Not to take anything away from water or carbon, which to some extent all life seems to require; it’s specifically combustion that gives us life. Of course fire is a universal phenomenon of which combustion is but one example. Ultimately, it is fire that gives us the building blocks of life—elements such as oxygen and carbon; but for now let us stick with combustion.

Spontaneous combustion: It happens all the time.

Spontaneous combustion: It happens all the time.

The food that we consume is used to feed the internal combustion engine within us, just as a campfire consumes wood; just as a car’s internal combustion engine consumes petroleum. Like the life that we know, the fire grows as it consumes, and as it grows, it travels. Not only does an individual fire grow; some even bear children: they spit out fire children that rise on the parents’ convective currents and fly outward to begin lives of their own.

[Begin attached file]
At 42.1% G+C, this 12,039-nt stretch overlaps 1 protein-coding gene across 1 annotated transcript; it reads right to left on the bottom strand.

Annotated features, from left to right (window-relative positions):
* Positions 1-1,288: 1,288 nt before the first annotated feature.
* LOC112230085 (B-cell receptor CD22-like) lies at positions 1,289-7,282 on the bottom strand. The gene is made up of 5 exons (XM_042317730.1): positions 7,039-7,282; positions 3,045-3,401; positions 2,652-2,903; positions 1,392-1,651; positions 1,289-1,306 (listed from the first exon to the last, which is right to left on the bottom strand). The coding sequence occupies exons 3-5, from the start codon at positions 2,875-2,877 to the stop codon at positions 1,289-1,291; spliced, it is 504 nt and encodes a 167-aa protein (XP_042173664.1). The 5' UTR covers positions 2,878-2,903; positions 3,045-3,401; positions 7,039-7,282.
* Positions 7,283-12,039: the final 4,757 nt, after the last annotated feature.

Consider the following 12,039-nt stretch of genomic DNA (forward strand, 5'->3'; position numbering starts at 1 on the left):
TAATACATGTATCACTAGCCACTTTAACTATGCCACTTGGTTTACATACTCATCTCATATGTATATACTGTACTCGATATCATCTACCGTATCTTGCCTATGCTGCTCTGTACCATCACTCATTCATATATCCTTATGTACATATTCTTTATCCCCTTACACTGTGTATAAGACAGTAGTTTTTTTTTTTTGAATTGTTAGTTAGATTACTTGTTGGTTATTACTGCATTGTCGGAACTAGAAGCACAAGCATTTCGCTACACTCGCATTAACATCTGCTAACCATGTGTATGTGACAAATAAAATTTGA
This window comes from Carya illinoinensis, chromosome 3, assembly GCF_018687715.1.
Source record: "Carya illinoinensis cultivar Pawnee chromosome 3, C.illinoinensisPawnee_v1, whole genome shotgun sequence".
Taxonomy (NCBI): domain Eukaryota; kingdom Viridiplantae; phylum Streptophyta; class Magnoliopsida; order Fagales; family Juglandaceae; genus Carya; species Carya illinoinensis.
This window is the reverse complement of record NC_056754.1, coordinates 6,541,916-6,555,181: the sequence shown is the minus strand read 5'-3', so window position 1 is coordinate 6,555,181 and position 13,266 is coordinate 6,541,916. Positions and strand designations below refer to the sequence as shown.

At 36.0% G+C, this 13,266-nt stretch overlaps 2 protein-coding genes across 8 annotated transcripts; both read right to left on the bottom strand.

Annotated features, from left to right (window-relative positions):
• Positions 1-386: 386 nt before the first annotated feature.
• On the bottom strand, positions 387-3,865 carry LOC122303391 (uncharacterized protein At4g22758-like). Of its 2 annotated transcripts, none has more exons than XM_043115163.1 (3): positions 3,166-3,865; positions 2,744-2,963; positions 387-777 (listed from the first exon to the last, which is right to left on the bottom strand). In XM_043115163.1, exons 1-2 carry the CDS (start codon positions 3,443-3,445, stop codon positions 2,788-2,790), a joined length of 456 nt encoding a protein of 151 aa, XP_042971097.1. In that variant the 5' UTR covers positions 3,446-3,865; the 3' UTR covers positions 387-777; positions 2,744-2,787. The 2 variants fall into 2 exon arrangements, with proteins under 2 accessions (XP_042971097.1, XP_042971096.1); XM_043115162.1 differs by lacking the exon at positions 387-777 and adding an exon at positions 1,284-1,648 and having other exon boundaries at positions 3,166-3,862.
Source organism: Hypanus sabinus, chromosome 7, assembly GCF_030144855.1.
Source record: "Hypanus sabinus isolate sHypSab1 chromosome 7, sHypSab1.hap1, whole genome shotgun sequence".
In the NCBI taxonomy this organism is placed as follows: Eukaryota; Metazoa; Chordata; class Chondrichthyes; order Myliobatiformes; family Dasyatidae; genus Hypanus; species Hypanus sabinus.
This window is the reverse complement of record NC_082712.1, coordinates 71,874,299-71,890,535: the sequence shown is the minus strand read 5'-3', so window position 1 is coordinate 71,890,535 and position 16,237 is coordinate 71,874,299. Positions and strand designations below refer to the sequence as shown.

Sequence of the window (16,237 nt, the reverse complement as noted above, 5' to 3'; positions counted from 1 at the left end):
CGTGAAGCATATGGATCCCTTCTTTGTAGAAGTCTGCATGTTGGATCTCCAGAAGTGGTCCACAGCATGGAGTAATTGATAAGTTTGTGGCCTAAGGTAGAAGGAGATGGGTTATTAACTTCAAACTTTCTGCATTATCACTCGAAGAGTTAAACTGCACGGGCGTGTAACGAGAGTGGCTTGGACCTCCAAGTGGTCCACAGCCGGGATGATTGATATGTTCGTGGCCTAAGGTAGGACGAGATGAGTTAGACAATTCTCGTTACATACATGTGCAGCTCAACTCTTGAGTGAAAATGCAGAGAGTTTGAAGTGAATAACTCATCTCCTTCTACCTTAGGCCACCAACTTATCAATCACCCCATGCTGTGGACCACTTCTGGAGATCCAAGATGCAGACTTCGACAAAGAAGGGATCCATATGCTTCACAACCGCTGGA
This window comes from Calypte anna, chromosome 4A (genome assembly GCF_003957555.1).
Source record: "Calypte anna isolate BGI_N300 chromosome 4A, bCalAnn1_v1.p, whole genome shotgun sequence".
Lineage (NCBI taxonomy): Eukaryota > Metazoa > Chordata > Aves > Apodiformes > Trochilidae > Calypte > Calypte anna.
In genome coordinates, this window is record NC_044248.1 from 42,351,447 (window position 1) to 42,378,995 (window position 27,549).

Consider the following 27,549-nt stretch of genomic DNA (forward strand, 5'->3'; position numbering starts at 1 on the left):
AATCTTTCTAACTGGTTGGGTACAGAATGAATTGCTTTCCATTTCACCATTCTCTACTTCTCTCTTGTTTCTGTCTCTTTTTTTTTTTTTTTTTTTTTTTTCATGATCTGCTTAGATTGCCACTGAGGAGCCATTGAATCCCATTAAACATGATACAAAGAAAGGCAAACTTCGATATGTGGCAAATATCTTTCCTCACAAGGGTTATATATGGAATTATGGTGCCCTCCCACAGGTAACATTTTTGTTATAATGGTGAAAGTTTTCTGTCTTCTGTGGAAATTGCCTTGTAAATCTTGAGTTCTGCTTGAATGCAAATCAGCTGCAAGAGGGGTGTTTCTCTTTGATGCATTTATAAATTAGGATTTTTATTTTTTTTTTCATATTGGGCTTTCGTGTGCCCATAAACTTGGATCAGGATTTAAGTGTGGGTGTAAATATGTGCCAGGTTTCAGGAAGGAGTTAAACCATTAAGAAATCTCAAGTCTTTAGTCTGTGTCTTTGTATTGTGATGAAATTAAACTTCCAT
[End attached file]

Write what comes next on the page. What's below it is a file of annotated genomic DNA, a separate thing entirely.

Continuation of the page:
Perhaps you have seen a fire sleep, mimicking the stars in the sky with its constellations of red coals. Or maybe you’ve watched the mesmerizing dance of a fire. Maybe you listened to its crackling song while it danced. Was it a song, or was that the sound of its infernal molars crushing its food? Did you hear it breathe? It breathes in and it breathes out.

Have you ever suffocated a fire? Funny how that can seem a little like a killing.

Fire and Water